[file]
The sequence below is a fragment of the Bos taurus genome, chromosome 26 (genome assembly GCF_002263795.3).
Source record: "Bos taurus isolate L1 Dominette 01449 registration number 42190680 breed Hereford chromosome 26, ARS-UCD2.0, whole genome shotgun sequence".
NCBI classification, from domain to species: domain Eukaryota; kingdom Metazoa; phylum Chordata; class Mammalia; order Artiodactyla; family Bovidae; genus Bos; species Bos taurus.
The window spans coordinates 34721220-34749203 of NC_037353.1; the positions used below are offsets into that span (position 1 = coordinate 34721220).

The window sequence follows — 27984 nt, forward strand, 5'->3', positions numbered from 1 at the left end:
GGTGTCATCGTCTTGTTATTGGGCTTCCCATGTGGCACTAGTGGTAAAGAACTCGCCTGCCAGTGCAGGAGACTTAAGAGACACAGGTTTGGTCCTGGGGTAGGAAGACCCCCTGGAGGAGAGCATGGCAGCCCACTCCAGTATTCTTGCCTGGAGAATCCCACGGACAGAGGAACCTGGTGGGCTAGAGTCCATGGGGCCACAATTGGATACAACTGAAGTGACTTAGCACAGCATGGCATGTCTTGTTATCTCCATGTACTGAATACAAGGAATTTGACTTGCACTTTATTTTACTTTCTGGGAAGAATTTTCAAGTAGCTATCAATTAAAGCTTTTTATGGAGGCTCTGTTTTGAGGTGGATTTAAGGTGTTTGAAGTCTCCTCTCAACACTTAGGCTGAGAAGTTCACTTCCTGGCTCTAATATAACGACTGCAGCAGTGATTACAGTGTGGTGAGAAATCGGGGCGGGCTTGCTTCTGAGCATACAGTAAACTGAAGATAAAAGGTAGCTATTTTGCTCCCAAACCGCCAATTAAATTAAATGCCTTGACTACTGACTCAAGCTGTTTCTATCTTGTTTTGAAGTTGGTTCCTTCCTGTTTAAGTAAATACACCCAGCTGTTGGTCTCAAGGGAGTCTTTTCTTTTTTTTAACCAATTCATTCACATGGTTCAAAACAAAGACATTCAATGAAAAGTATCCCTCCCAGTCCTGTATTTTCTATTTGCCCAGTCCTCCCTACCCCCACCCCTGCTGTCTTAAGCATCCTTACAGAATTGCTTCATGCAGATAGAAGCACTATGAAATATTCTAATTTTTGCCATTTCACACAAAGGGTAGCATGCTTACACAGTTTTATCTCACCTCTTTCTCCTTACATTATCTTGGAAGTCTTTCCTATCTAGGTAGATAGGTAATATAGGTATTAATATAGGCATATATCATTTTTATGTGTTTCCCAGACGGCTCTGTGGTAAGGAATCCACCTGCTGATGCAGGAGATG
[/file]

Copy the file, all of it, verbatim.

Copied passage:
The sequence below is a fragment of the Bos taurus genome, chromosome 26 (genome assembly GCF_002263795.3).
Source record: "Bos taurus isolate L1 Dominette 01449 registration number 42190680 breed Hereford chromosome 26, ARS-UCD2.0, whole genome shotgun sequence".
NCBI classification, from domain to species: domain Eukaryota; kingdom Metazoa; phylum Chordata; class Mammalia; order Artiodactyla; family Bovidae; genus Bos; species Bos taurus.
The window spans coordinates 34721220-34749203 of NC_037353.1; the positions used below are offsets into that span (position 1 = coordinate 34721220).

The window sequence follows — 27984 nt, forward strand, 5'->3', positions numbered from 1 at the left end:
GGTGTCATCGTCTTGTTATTGGGCTTCCCATGTGGCACTAGTGGTAAAGAACTCGCCTGCCAGTGCAGGAGACTTAAGAGACACAGGTTTGGTCCTGGGGTAGGAAGACCCCCTGGAGGAGAGCATGGCAGCCCACTCCAGTATTCTTGCCTGGAGAATCCCACGGACAGAGGAACCTGGTGGGCTAGAGTCCATGGGGCCACAATTGGATACAACTGAAGTGACTTAGCACAGCATGGCATGTCTTGTTATCTCCATGTACTGAATACAAGGAATTTGACTTGCACTTTATTTTACTTTCTGGGAAGAATTTTCAAGTAGCTATCAATTAAAGCTTTTTATGGAGGCTCTGTTTTGAGGTGGATTTAAGGTGTTTGAAGTCTCCTCTCAACACTTAGGCTGAGAAGTTCACTTCCTGGCTCTAATATAACGACTGCAGCAGTGATTACAGTGTGGTGAGAAATCGGGGCGGGCTTGCTTCTGAGCATACAGTAAACTGAAGATAAAAGGTAGCTATTTTGCTCCCAAACCGCCAATTAAATTAAATGCCTTGACTACTGACTCAAGCTGTTTCTATCTTGTTTTGAAGTTGGTTCCTTCCTGTTTAAGTAAATACACCCAGCTGTTGGTCTCAAGGGAGTCTTTTCTTTTTTTTAACCAATTCATTCACATGGTTCAAAACAAAGACATTCAATGAAAAGTATCCCTCCCAGTCCTGTATTTTCTATTTGCCCAGTCCTCCCTACCCCCACCCCTGCTGTCTTAAGCATCCTTACAGAATTGCTTCATGCAGATAGAAGCACTATGAAATATTCTAATTTTTGCCATTTCACACAAAGGGTAGCATGCTTACACAGTTTTATCTCACCTCTTTCTCCTTACATTATCTTGGAAGTCTTTCCTATCTAGGTAGATAGGTAATATAGGTATTAATATAGGCATATATCATTTTTATGTGTTTCCCAGACGGCTCTGTGGTAAGGAATCCACCTGCTGATGCAGGAGATG